Texas forward Mohamed Bamba (4) and guard Kerwin Roach II (12) walk off the court during an NCAA college basketball game against Baylor, Monday, Feb. 12, 2018, in Austin, Texas. Baylor won 74-73 in double overtime. (AP Photo/Eric Gay)

Men's Basketball

Team meetings usually spell trouble, but Texas’ cleared the air, path to the NCAAs

Longhorns had 'real fireworks' in the locker room after their third straight loss. The team that emerged went on to reach the NCAAs

Posted March 13th, 2018

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Story highlights
  • Shaka Smart: “You never know for sure what’s the spark in players’ minds, collectively and individually.”
  • Kerwin Roach II on getting to the NCAAs: “It’s something you dream about if you’re a real basketball player.”
  • Longhorns went 3-2 in final five games of the regular season without Mo Bamba, Eric Davis at times.

Team meetings can be volatile, hostile and all-around unpredictable affairs. Typically, things look bleak. Players don’t organize team meetings to pat each other on the back.

In Texas’ case, the 74-73 double-overtime loss to Baylor on Feb. 12 prompted one such gathering where even coach Shaka Smart admitted “there were real fireworks.”

Several players acknowledged it got heated, though none have detailed what was discussed. “Family matters on that,” junior Dylan Osetkowski said. But in a season that could have gone either way, what happened in the locker room that night might have set the Longhorns (19-14) on a permanent course to the NCAA Tournament.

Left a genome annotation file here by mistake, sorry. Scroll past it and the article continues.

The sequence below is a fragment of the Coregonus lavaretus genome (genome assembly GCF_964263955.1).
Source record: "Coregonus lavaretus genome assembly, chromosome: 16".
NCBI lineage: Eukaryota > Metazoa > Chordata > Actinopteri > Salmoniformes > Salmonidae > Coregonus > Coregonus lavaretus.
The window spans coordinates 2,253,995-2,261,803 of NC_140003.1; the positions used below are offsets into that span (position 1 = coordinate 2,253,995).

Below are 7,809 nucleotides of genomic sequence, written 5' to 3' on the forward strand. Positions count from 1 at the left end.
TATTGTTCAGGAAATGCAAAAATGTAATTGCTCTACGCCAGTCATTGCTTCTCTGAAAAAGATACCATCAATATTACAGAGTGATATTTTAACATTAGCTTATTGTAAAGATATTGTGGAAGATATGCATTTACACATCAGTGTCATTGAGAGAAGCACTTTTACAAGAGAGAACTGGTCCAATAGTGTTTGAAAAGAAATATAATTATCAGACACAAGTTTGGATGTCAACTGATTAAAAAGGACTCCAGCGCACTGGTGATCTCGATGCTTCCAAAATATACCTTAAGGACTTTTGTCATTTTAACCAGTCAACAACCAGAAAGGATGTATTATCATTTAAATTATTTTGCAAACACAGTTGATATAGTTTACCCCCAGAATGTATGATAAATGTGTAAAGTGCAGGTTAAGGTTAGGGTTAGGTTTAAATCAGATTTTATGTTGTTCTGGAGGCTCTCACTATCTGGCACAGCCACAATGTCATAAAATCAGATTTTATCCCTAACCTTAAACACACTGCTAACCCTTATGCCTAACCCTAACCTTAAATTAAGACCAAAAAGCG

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Baylor forward Mark Vital (11) shoots past Texas defenders Dylan Osetkowski (21) and Mohamed Bamba (4) during the first half of an NCAA college basketball game, Monday, Feb. 12, 2018, in Austin, Texas. (AP Photo/Eric Gay)

The Baylor game was UT’s third straight loss, and the Horns were 5-8 in league play. Players were still reeling from the loss of guard Andrew Jones, who had been diagnosed with cancer. The coaches could feel an NCAA bid slipping away.

“After the Baylor game, people just spoke their mind,” freshman point guard Matt Coleman said. “We just had to be real with each other at that point, because it was a frustrating time losing three in a row. You knew something needed to be changed.